5) Do you want children so that you can share your knowledge and inspiration with them? The motivation is nice, but not by itself enough for good parenting. Consider the possibility that your heir might not be interested in your career or lifestyle. If you lack other motivation for parenting, consider how you can share your knowledge in other ways, with people who might be more willing to listen.
6) Do you hope to “fix” your parents’ mistakes through raising your children, to give them what you never had? Unresolved emotions about parents might make you react innappropriately when the child is immature and demanding. Try to first heal yourself and then have a child. A happy and fulfilled parent can give much more to a child, than parents who hope to heal themselves through the child.
7) Do you want children because you hope they will love you the way you wish to be loved? Or give you something similar – respect, compassion, understanding? A child’s love is needy and dependent, not supportive. Even when children are older, it’s likely that they will be focused on their own life and take you for granted. That’s normal – parents should be responsible to fulfill their own needs, rather than expecting the child to provide what they lack.
If you hope that a child will fulfill your emotional needs, it means you will act as if you were emotionally a child, and your child the parent (or partner). That has very toxic consequences for the child, such as feeling unsafe and unsupported, anxious and overly responsible, not being able to develop an independent identity and sense of boundaries.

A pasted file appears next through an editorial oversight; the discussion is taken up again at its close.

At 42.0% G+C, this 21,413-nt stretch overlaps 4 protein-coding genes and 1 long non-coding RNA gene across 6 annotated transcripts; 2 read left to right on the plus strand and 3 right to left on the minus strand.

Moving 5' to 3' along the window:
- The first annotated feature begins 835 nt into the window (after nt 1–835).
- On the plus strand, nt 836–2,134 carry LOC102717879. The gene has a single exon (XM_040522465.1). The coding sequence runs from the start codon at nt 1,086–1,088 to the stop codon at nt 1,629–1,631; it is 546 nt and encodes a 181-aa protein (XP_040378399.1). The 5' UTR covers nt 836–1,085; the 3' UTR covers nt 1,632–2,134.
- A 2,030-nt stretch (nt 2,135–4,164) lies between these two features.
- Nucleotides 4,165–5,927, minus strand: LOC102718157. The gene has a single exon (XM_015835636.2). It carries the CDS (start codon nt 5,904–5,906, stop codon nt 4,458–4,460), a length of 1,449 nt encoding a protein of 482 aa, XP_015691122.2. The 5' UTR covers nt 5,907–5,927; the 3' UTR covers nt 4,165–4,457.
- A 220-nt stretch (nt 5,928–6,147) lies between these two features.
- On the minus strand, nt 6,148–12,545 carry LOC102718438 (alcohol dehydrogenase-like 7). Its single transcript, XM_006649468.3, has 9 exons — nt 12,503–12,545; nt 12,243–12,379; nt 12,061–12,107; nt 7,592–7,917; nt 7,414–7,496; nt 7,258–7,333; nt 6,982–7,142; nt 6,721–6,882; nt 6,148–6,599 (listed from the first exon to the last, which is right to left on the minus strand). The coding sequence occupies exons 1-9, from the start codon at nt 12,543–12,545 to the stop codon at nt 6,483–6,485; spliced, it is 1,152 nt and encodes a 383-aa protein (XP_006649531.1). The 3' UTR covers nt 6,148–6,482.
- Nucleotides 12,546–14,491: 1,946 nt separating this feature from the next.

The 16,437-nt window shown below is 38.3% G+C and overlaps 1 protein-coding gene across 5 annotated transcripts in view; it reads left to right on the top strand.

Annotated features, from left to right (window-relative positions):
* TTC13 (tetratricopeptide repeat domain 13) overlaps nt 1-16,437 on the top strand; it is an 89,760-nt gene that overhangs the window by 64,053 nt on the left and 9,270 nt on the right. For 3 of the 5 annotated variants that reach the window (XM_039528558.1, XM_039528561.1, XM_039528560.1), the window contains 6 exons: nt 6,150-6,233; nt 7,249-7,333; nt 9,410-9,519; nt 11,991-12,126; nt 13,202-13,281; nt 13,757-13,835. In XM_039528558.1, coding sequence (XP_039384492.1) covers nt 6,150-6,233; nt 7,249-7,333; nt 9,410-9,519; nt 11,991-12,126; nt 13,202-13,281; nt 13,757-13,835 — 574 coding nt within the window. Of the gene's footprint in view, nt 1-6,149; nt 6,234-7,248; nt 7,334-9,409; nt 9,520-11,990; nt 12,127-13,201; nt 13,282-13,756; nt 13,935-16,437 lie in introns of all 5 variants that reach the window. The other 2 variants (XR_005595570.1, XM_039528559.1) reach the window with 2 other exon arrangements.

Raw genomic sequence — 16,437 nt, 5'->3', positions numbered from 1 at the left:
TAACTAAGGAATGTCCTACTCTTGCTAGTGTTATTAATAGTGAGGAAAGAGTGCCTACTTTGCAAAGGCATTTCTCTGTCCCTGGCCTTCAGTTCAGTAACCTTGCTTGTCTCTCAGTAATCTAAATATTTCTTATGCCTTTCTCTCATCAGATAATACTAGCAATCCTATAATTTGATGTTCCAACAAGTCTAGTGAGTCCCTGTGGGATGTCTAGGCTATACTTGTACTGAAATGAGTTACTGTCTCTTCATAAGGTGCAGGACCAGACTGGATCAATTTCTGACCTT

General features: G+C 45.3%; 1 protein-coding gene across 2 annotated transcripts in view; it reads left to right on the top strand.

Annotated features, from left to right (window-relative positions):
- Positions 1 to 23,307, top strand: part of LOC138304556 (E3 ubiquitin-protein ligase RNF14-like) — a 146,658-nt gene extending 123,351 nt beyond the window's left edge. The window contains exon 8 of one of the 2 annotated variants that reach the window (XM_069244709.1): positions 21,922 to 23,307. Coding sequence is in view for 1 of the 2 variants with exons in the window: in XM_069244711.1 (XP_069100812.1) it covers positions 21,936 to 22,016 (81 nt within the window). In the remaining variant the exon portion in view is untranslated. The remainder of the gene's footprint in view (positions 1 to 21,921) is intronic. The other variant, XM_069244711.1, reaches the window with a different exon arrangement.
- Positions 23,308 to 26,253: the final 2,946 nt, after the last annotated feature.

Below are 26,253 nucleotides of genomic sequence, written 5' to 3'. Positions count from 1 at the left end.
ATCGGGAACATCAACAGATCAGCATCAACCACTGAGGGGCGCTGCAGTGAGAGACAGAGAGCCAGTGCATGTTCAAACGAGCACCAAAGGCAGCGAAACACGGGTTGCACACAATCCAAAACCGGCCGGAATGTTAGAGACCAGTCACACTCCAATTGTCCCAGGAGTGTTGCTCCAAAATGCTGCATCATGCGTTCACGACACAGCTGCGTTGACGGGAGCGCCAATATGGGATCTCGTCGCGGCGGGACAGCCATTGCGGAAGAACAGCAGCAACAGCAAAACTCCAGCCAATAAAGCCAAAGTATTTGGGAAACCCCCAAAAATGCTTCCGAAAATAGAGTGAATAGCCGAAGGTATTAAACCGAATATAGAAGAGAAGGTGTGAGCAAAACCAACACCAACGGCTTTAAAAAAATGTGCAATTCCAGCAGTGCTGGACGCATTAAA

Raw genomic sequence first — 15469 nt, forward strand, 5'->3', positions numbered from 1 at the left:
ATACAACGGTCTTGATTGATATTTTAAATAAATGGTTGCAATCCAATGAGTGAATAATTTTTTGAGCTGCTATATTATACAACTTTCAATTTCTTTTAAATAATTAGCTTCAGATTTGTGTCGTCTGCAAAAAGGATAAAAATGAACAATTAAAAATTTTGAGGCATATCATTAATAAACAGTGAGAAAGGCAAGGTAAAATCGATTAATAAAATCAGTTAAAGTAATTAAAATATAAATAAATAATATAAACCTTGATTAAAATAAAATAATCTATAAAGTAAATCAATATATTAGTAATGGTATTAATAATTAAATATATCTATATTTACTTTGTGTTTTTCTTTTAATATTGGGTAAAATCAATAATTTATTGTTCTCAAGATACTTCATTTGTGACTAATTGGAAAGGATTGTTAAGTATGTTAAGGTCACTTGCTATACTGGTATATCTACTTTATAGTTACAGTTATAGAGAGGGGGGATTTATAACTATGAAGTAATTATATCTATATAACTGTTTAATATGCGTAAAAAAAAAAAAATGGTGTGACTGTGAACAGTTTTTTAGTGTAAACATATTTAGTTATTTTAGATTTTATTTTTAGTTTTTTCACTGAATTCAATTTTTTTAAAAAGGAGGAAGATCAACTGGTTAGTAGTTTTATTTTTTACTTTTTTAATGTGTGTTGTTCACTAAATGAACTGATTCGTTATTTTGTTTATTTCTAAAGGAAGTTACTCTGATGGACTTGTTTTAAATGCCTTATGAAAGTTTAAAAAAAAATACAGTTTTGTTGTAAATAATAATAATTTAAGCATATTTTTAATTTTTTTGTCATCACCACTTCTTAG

Healthy motivation can be described as: pleasure in giving freely to your children, pleasure in watching them develop and grow into unique people, without expecting benefits for yourself. Yet, even if you are certain that your motivation is (at least mostly) healthy, consider if you are ready for the following challenges:
1) Are you the kind of person who enjoys children? Can you find pleasure in coming down to a child’s level, in seemingly endless repetition of simple tasks and simple games, in activities that have long ago faded from your focus? Can you actively join children in their imagination, find creative and playful ways to motivate them for daily activities that need to be done? If not, that’s not something you should criticise yourself for – humanity would never survive if we all had the same type of personality and interests, and a human society needs people who contribute in different ways. But if you decide to have children, keep in mind not to blame them if you wouldn’t enjoy parenting.